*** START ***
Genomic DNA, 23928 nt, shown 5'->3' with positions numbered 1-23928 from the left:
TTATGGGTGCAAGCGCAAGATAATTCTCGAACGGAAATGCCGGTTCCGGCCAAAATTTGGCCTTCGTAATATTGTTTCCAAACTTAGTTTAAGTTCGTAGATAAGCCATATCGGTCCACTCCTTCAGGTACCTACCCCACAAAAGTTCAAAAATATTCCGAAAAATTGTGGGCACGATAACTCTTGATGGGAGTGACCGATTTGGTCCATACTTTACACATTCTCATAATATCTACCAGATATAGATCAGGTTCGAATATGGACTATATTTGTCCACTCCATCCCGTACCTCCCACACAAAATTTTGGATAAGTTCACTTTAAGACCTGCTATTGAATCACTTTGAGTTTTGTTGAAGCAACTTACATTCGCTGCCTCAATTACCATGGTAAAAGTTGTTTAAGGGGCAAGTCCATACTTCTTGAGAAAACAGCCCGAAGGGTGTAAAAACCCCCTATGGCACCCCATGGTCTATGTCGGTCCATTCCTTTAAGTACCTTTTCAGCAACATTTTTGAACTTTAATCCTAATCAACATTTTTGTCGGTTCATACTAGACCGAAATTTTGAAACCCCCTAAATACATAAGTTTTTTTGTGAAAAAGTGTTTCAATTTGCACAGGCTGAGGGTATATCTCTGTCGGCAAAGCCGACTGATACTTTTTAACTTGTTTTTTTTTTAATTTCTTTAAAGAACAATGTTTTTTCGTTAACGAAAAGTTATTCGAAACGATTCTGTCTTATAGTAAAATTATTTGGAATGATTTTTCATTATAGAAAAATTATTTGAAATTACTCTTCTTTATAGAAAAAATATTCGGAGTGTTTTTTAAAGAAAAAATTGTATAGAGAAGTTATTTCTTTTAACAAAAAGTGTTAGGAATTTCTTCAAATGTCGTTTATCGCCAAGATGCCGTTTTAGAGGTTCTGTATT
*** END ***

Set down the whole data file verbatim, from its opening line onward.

Genomic DNA, 23928 nt, shown 5'->3' with positions numbered 1-23928 from the left:
TTATGGGTGCAAGCGCAAGATAATTCTCGAACGGAAATGCCGGTTCCGGCCAAAATTTGGCCTTCGTAATATTGTTTCCAAACTTAGTTTAAGTTCGTAGATAAGCCATATCGGTCCACTCCTTCAGGTACCTACCCCACAAAAGTTCAAAAATATTCCGAAAAATTGTGGGCACGATAACTCTTGATGGGAGTGACCGATTTGGTCCATACTTTACACATTCTCATAATATCTACCAGATATAGATCAGGTTCGAATATGGACTATATTTGTCCACTCCATCCCGTACCTCCCACACAAAATTTTGGATAAGTTCACTTTAAGACCTGCTATTGAATCACTTTGAGTTTTGTTGAAGCAACTTACATTCGCTGCCTCAATTACCATGGTAAAAGTTGTTTAAGGGGCAAGTCCATACTTCTTGAGAAAACAGCCCGAAGGGTGTAAAAACCCCCTATGGCACCCCATGGTCTATGTCGGTCCATTCCTTTAAGTACCTTTTCAGCAACATTTTTGAACTTTAATCCTAATCAACATTTTTGTCGGTTCATACTAGACCGAAATTTTGAAACCCCCTAAATACATAAGTTTTTTTGTGAAAAAGTGTTTCAATTTGCACAGGCTGAGGGTATATCTCTGTCGGCAAAGCCGACTGATACTTTTTAACTTGTTTTTTTTTTAATTTCTTTAAAGAACAATGTTTTTTCGTTAACGAAAAGTTATTCGAAACGATTCTGTCTTATAGTAAAATTATTTGGAATGATTTTTCATTATAGAAAAATTATTTGAAATTACTCTTCTTTATAGAAAAAATATTCGGAGTGTTTTTTAAAGAAAAAATTGTATAGAGAAGTTATTTCTTTTAACAAAAAGTGTTAGGAATTTCTTCAAATGTCGTTTATCGCCAAGATGCCGTTTTAGAGGTTCTGTATT